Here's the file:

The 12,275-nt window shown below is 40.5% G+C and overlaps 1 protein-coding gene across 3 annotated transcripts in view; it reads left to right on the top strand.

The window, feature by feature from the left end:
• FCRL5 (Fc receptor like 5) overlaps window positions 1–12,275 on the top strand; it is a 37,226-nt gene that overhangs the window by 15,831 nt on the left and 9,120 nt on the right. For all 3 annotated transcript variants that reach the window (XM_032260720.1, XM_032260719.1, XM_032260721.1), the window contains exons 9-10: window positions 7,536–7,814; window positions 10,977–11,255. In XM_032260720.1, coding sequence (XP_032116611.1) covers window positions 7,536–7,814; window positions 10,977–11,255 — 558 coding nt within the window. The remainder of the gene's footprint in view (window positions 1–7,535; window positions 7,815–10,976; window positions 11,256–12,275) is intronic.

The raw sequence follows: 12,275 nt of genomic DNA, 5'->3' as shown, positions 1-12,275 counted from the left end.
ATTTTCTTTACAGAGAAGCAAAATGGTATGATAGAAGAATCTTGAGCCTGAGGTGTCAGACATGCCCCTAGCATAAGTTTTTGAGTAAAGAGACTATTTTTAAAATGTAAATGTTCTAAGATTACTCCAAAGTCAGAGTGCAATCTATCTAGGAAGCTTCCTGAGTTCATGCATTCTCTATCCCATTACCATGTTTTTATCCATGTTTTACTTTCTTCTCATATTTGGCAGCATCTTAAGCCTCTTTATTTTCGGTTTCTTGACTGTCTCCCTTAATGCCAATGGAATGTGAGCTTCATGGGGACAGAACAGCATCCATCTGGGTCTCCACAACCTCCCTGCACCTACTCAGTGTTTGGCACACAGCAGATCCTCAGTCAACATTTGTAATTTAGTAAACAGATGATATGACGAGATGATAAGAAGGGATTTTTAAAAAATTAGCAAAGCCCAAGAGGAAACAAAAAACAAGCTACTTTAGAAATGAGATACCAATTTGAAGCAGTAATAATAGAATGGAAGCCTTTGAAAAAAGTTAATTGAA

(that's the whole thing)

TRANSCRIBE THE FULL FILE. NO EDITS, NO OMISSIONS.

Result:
The 12,275-nt window shown below is 40.5% G+C and overlaps 1 protein-coding gene across 3 annotated transcripts in view; it reads left to right on the top strand.

The window, feature by feature from the left end:
• FCRL5 (Fc receptor like 5) overlaps window positions 1–12,275 on the top strand; it is a 37,226-nt gene that overhangs the window by 15,831 nt on the left and 9,120 nt on the right. For all 3 annotated transcript variants that reach the window (XM_032260720.1, XM_032260719.1, XM_032260721.1), the window contains exons 9-10: window positions 7,536–7,814; window positions 10,977–11,255. In XM_032260720.1, coding sequence (XP_032116611.1) covers window positions 7,536–7,814; window positions 10,977–11,255 — 558 coding nt within the window. The remainder of the gene's footprint in view (window positions 1–7,535; window positions 7,815–10,976; window positions 11,256–12,275) is intronic.

The raw sequence follows: 12,275 nt of genomic DNA, 5'->3' as shown, positions 1-12,275 counted from the left end.
ATTTTCTTTACAGAGAAGCAAAATGGTATGATAGAAGAATCTTGAGCCTGAGGTGTCAGACATGCCCCTAGCATAAGTTTTTGAGTAAAGAGACTATTTTTAAAATGTAAATGTTCTAAGATTACTCCAAAGTCAGAGTGCAATCTATCTAGGAAGCTTCCTGAGTTCATGCATTCTCTATCCCATTACCATGTTTTTATCCATGTTTTACTTTCTTCTCATATTTGGCAGCATCTTAAGCCTCTTTATTTTCGGTTTCTTGACTGTCTCCCTTAATGCCAATGGAATGTGAGCTTCATGGGGACAGAACAGCATCCATCTGGGTCTCCACAACCTCCCTGCACCTACTCAGTGTTTGGCACACAGCAGATCCTCAGTCAACATTTGTAATTTAGTAAACAGATGATATGACGAGATGATAAGAAGGGATTTTTAAAAAATTAGCAAAGCCCAAGAGGAAACAAAAAACAAGCTACTTTAGAAATGAGATACCAATTTGAAGCAGTAATAATAGAATGGAAGCCTTTGAAAAAAGTTAATTGAA